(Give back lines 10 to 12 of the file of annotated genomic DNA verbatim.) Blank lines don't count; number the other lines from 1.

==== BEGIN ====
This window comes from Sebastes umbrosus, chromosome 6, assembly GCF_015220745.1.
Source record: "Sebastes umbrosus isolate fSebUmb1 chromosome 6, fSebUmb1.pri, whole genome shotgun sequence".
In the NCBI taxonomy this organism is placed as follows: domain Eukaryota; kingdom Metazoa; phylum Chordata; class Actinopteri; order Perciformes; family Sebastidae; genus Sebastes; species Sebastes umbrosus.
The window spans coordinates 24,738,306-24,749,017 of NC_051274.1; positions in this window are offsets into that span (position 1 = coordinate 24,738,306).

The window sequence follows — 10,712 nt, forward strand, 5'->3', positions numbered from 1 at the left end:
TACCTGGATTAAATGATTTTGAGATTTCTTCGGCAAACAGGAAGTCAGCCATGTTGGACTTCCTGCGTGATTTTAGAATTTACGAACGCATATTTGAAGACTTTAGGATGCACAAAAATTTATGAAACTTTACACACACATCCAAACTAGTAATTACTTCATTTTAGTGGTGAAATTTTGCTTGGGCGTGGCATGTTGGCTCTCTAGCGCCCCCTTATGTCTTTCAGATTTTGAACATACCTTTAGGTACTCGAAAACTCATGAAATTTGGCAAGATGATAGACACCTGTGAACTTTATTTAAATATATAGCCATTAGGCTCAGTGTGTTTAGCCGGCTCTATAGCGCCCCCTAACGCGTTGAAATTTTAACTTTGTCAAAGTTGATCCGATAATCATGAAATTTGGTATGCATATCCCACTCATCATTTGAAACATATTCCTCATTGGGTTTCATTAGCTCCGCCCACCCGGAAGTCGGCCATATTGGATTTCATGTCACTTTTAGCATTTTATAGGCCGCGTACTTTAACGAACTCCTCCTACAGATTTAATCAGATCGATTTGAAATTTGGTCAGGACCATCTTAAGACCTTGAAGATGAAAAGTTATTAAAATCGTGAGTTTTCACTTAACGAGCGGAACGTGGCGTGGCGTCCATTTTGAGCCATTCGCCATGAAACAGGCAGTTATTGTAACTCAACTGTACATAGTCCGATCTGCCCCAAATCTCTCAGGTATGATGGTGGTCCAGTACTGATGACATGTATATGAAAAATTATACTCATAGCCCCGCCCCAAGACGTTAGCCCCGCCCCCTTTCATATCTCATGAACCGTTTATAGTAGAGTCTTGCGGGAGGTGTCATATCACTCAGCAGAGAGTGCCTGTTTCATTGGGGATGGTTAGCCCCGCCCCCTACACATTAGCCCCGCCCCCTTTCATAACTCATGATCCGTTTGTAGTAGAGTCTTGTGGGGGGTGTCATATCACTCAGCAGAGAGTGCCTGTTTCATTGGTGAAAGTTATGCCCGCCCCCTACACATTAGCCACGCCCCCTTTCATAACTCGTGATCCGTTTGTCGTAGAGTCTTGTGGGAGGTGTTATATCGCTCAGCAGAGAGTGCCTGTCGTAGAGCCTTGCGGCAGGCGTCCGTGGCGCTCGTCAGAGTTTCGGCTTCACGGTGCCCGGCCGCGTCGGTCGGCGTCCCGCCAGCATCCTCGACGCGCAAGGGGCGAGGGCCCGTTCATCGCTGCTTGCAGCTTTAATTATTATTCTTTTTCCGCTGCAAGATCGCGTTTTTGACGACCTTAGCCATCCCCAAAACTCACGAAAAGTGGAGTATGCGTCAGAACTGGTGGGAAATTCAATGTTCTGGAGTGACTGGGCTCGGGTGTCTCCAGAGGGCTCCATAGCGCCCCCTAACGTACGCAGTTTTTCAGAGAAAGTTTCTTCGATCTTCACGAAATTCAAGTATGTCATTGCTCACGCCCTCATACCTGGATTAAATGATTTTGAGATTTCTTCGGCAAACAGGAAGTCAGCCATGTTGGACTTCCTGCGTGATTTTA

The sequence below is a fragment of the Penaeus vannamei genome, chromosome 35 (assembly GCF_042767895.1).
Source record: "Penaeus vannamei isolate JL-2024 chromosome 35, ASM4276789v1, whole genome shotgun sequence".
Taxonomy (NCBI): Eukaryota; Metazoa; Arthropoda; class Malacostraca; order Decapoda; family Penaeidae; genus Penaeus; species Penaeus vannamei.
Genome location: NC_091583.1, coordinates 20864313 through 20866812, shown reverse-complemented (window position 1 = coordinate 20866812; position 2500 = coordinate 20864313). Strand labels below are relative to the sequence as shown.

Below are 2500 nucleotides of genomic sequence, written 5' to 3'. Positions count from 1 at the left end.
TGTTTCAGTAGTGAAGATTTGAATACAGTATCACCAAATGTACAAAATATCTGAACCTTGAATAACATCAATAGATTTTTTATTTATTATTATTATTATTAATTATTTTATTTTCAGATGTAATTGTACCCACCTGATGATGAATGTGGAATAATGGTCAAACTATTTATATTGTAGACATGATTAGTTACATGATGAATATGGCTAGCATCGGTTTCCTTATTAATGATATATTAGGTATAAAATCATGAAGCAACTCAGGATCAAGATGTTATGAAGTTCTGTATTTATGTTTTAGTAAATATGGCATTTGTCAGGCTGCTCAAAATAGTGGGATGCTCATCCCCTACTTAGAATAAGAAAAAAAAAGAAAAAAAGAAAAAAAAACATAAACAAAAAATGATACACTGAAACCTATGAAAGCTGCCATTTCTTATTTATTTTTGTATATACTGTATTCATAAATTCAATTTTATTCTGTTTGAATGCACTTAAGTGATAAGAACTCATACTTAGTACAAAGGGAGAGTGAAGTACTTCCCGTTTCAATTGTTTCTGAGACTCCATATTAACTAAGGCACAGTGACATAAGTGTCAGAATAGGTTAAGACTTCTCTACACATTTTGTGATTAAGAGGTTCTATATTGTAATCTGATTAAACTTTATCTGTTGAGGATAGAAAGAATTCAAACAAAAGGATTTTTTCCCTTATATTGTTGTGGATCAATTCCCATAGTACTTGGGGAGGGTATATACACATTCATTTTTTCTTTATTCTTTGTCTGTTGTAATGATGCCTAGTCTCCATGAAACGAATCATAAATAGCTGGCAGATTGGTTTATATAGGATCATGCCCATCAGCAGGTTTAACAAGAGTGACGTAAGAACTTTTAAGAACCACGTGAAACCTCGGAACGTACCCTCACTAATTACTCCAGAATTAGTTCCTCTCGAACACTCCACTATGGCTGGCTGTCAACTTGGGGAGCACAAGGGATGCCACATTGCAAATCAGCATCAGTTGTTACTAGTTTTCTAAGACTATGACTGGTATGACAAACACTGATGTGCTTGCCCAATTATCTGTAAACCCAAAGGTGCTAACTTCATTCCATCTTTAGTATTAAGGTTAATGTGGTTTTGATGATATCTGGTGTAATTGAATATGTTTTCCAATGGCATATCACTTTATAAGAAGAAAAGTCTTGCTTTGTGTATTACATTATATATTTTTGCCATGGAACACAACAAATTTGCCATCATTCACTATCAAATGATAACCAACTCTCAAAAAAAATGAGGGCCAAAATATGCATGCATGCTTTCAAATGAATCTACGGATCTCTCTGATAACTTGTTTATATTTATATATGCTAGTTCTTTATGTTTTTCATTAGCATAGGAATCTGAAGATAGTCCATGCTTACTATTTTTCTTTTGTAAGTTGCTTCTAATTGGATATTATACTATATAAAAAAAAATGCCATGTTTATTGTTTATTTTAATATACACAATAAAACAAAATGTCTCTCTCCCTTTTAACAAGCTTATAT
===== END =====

Genome location: NC_091583.1, coordinates 20864313 through 20866812, shown reverse-complemented (window position 1 = coordinate 20866812; position 2500 = coordinate 20864313). Strand labels below are relative to the sequence as shown.

Below are 2500 nucleotides of genomic sequence, written 5' to 3'. Positions count from 1 at the left end.
TGTTTCAGTAGTGAAGATTTGAATACAGTATCACCAAATGTACAAAATATCTGAACCTTGAATAACATCAATAGATTTTTTATTTATTATTATTATTATTAATTATTTTATTTTCAGATGTAATTGTACCCACCTGATGATGAATGTGGAATAATGGTCAAACTATTTATATTGTAGACATGATTAGTTACATGATGAATATGGCTAGCATCGGTTTCCTTATTAATGATATATTAGGTATAAAATCATGAAGCAACTCAGGATCAAGATGTTATGAAGTTCTGTATTTATGTTTTAGTAAATATGGCATTTGTCAGGCTGCTCAAAATAGTGGGATGCTCATCCCCTACTTAGAATAAGAAAAAAAAAGAAAAAAAGAAAAAAAAACATAAACAAAAAATGATACACTGAAACCTATGAAAGCTGCCATTTCTTATTTATTTTTGTATATACTGTATTCATAAATTCAATTTTATTCTGTTTGAATGCACTTAAGTGATAAGAACTCATACTTAGTACAAAGGGAGAGTGAAGTACTTCCCGTTTCAATTGTTTCTGAGACTCCATATTAACTAAGGCACAGTGACATAAGTGTCAGAATAGGTTAAGACTTCTCTACACATTTTGTGATTAAGAGGTTCTATATTGTAATCTGATTAAACTTTATCTGTTGAGGATAGAAAGAATTCAAACAAAAGGATTTTTTCCCTTATATTGTTGTGGATCAATTCCCATAGTACTTGGGGAGGGTATATACACATTCATTTTTTCTTTATTCTTTGTCTGTTGTAATGATGCCTAGTCTCCATGAAACGAATCATAAATAGCTGGCAGATTGGTTTATATAGGATCATGCCCATCAGCAGGTTTAACAAGAGTGACGTAAGAACTTTTAAGAACCACGTGAAACCTCGGAACGTACCCTCACTAATTACTCCAGAATTAGTTCCTCTCGAACACTCCACTATGGCTGGCTGTCAACTTGGGGAGCACAAGGGATGCCACATTGCAAATCAGCATCAGTTGTTACTAGTTTTCTAAGACTATGACTGGTATGACAAACACTGATGTGCTTGCCCAATTATCTGTAAACCCAAAGGTGCTAACTTCATTCCATCTTTAGTATTAAGGTTAATGTGGTTTTGATGATATCTGGTGTAATTGAATATGTTTTCCAATGGCATATCACTTTATAAGAAGAAAAGTCTTGCTTTGTGTATTACATTATATATTTTTGCCATGGAACACAACAAATTTGCCATCATTCACTATCAAATGATAACCAACTCTCAAAAAAAATGAGGGCCAAAATATGCATGCATGCTTTCAAATGAATCTACGGATCTCTCTGATAACTTGTTTATATTTATATATGCTAGTTCTTTATGTTTTTCATTAGCATAGGAATCTGAAGATAGTCCATGCTTACTATTTTTCTTTTGTAAGTTGCTTCTAATTGGATATTATACTATATAAAAAAAAATGCCATGTTTATTGTTTATTTTAATATACACAATAAAACAAAATGTCTCTCTCCCTTTTAACAAGCTTATAT